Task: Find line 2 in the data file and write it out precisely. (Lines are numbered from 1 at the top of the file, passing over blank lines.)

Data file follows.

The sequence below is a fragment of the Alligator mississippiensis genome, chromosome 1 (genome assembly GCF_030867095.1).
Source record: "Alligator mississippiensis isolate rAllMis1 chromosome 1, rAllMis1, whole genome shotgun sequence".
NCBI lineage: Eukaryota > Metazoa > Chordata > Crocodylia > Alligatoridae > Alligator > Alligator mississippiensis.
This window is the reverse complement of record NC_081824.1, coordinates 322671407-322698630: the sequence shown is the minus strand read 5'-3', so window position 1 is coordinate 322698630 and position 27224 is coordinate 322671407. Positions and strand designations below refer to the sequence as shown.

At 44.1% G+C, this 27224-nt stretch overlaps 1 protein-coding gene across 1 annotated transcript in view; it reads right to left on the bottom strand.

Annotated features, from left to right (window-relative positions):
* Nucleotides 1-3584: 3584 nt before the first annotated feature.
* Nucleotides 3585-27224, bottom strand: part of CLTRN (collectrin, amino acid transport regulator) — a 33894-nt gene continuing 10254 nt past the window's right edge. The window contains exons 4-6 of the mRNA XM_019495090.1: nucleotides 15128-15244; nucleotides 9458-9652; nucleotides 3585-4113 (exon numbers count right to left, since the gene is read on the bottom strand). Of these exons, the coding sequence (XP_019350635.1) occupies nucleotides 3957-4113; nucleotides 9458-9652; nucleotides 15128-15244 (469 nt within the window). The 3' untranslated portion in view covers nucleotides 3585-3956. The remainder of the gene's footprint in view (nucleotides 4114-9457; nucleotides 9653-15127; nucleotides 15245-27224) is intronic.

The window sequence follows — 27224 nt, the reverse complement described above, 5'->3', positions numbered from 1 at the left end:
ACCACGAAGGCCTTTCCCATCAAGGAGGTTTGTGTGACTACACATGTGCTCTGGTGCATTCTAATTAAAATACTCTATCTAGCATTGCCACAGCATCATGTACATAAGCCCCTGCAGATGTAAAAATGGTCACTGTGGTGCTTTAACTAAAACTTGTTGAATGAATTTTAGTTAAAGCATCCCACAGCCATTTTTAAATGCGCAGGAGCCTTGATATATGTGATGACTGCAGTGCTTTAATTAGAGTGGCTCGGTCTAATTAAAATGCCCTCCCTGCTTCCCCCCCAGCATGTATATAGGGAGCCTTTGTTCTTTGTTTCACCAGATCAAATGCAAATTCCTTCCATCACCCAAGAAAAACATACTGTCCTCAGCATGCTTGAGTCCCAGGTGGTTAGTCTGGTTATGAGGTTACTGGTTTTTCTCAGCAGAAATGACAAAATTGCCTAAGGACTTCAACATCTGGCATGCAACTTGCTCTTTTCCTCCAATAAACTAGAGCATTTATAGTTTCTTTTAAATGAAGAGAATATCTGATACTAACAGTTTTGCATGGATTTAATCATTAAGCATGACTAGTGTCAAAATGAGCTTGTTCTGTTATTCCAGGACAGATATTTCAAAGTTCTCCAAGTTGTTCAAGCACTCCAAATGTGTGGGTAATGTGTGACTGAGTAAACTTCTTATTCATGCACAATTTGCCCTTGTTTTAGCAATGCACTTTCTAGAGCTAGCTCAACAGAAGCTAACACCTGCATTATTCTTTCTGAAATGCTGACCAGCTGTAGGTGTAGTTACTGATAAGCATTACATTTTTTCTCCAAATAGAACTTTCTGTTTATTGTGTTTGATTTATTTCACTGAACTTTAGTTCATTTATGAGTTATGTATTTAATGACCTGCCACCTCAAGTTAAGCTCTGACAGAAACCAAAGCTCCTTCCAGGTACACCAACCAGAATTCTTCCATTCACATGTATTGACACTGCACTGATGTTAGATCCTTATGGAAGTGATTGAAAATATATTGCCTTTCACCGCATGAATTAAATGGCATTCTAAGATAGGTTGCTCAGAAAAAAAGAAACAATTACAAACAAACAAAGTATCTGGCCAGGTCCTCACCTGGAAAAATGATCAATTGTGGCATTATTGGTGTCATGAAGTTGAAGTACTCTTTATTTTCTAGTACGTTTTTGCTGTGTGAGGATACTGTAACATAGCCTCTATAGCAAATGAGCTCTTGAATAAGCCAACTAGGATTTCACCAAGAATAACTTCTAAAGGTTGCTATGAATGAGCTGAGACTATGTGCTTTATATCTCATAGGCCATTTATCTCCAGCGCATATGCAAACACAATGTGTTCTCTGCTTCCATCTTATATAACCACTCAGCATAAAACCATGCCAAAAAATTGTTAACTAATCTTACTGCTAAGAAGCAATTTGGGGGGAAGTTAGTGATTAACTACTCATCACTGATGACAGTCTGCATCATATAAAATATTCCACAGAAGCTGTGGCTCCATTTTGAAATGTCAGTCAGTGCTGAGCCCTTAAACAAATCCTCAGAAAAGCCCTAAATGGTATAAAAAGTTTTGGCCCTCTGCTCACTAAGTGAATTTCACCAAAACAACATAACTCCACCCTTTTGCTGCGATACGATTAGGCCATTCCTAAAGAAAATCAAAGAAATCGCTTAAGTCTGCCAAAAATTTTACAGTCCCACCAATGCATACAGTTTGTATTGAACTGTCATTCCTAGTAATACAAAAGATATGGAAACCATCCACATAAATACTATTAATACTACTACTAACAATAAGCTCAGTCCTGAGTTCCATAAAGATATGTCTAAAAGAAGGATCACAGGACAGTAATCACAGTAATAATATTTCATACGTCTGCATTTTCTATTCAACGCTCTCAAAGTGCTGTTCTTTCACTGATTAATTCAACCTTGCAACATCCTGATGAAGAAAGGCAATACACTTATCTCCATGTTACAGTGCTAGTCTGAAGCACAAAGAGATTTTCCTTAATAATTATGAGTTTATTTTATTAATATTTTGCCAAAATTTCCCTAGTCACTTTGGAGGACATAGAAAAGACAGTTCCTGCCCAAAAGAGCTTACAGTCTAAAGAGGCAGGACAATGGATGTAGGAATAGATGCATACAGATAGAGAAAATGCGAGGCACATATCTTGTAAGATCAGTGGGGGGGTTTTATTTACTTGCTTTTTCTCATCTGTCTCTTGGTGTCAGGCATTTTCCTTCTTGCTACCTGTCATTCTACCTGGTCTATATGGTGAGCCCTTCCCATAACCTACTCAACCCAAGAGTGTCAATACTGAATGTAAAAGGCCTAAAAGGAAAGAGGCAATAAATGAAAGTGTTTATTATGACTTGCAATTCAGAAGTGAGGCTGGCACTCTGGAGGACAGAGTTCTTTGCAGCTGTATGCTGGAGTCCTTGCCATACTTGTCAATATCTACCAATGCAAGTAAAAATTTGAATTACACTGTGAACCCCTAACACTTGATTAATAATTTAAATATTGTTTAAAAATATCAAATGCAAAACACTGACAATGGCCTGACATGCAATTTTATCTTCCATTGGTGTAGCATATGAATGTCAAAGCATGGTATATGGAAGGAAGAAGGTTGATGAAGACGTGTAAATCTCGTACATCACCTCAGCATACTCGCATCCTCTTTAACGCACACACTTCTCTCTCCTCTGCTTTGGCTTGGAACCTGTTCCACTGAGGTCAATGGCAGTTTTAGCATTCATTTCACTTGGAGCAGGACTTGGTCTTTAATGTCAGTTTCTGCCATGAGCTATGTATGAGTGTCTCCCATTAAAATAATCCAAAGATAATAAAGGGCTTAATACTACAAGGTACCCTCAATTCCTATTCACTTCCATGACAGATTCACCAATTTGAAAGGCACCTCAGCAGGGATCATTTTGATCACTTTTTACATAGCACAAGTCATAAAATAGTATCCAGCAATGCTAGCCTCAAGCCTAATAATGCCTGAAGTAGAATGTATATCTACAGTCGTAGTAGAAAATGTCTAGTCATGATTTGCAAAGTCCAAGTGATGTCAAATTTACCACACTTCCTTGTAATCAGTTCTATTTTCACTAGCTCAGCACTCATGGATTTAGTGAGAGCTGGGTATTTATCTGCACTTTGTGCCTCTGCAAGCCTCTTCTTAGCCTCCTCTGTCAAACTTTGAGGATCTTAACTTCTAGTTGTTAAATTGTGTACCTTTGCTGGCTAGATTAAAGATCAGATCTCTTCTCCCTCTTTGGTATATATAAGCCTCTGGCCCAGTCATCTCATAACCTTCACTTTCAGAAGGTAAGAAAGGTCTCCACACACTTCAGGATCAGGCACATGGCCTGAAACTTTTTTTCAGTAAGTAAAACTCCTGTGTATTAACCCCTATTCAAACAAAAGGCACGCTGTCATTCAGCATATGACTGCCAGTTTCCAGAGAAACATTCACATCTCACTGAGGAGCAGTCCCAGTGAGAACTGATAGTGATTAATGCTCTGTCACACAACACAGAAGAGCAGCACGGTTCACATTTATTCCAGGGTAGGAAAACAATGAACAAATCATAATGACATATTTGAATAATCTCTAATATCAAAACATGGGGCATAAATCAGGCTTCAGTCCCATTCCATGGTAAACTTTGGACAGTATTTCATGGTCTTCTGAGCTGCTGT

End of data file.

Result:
Source record: "Alligator mississippiensis isolate rAllMis1 chromosome 1, rAllMis1, whole genome shotgun sequence".